Kargil war

One of the factors behind the Kargil War in 1999 when Pakistan sent infiltrators to occupy vacated Indian posts across the Line of Control was their belief that India would be forced to withdraw from Siachen in return for Pakistan pulling back from Kargil. Both sides have been wishing to disengage from the costly military outposts but after the Kargil War India has backed off from withdrawing in Siachen, wary that the Kargil scenario could play out again if they vacate their Siachen Glacier posts without any official confirmation of their positions.

Political Visits

During her tenure as Prime Minister of Pakistan, Ms Benazir Bhutto, visited the area west of Gyong La, making her the first premier from either side to get to the Siachen region. On June 12, 2005, Prime Minister Manmohan Singh became the first Indian Prime Minister to visit the area, calling for a peaceful resolution of the problem. In the previous year, the President of India, Abdul Kalam became the first head of state to visit the area.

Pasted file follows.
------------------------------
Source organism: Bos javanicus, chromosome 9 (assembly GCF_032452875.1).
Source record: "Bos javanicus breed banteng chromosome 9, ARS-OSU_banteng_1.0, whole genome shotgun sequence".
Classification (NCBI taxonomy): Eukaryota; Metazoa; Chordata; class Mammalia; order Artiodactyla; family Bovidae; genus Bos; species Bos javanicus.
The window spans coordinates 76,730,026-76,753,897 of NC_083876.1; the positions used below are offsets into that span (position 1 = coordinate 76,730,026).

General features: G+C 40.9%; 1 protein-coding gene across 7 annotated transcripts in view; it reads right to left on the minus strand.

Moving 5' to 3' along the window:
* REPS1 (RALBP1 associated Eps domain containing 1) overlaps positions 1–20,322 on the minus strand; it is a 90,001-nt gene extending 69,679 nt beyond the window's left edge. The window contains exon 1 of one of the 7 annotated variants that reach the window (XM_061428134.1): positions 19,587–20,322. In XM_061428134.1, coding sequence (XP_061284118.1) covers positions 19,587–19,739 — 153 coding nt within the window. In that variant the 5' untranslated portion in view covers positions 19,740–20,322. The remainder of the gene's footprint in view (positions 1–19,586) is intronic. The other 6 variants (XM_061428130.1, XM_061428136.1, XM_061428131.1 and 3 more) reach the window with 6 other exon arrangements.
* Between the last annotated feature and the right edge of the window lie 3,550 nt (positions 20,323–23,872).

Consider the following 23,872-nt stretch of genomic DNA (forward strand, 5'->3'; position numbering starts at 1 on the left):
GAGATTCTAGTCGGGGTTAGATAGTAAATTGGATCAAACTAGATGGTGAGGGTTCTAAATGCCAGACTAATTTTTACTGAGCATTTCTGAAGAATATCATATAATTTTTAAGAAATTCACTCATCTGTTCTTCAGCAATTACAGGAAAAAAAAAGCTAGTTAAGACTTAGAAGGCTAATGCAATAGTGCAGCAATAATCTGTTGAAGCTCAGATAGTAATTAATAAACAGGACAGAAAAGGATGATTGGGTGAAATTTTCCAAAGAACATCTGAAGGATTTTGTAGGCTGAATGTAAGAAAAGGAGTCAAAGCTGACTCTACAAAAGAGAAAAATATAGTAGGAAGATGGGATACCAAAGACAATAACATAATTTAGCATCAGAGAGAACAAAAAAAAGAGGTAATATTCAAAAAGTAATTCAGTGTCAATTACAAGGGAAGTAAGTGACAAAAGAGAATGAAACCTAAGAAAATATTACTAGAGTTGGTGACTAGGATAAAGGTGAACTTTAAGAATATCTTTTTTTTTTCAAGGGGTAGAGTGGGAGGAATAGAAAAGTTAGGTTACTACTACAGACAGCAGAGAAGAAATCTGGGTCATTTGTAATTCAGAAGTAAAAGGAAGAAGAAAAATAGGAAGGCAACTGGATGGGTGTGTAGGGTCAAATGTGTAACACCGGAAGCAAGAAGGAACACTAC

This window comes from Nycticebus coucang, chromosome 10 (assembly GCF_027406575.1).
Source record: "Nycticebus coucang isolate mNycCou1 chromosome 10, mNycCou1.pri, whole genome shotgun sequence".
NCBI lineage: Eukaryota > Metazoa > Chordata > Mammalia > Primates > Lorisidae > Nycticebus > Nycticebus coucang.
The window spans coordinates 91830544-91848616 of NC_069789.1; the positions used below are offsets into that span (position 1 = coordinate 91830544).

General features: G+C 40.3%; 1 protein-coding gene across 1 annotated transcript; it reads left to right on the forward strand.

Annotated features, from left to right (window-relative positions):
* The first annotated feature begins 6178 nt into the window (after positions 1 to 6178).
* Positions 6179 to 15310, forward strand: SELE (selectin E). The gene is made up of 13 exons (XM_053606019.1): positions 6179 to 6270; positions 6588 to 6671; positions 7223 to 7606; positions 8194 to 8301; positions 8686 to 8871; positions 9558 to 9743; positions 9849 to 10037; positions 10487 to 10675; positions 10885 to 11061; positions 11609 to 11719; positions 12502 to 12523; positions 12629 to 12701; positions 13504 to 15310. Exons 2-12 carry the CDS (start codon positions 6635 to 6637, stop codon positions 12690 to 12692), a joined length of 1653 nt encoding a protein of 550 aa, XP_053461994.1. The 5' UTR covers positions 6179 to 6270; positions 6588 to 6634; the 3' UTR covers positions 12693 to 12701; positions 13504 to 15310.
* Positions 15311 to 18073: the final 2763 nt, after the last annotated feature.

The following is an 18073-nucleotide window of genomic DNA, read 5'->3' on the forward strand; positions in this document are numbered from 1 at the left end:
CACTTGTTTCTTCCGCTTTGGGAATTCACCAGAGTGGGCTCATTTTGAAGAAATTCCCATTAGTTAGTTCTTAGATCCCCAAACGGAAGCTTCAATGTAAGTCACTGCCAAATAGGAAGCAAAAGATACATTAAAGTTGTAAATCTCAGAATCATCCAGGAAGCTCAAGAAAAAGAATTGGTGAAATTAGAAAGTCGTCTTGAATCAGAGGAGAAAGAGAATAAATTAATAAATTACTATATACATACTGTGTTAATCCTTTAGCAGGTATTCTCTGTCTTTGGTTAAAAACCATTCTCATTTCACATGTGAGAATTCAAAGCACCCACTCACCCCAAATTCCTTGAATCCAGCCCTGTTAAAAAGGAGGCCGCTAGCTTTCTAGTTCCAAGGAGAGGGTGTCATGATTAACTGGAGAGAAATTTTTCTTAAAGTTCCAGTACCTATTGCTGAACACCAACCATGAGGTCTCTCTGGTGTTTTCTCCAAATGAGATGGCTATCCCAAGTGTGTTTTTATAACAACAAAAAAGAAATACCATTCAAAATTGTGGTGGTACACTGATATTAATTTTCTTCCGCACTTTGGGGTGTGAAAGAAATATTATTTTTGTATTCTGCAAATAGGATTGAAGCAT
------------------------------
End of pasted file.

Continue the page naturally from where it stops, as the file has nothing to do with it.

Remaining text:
India based Jet Airways plans to open a chartered service to the glacier's nearest airlink, the Thoise airbase, mainly for military purposes. Pakistan's PIA flies tourists and trekkers daily to Skardu, which is the jumping off point for K2, the world's second highest point just 33 kilometers (20.5 miles) northwest of the Siachen area, although bad weather frequently grounds these scheduled flights.

Trekking expeditions

Since September 2007, India has opened up mountaineering and trekking expeditions to the forbidding glacial heights. The expeditions are also meant to show to the international audience that Indian troops hold "almost all dominating heights" on the important Saltoro Ridge and, to show that Pakistani troops are not within convert|15|mi|km of the convert|43.5|mi|km|-1|adj=on Siachen Glacier. [ [ India opens Siachen to trekkers] Times of India 13 Sep 2007]


*Operation Meghdoot (1984)
*Operation Qaidat (1987)
*Operation Rajiv (1987)
*Operation Chumik (1989)

See also

*"Siachen: Conflict Without End" by V.R. Raghavan
*Mountain warfare
*List of glaciers
*Line of Control


External links

* [ The War from Pakistani sources]
* [ Time report]
* [ Siachen: The stalemate continues]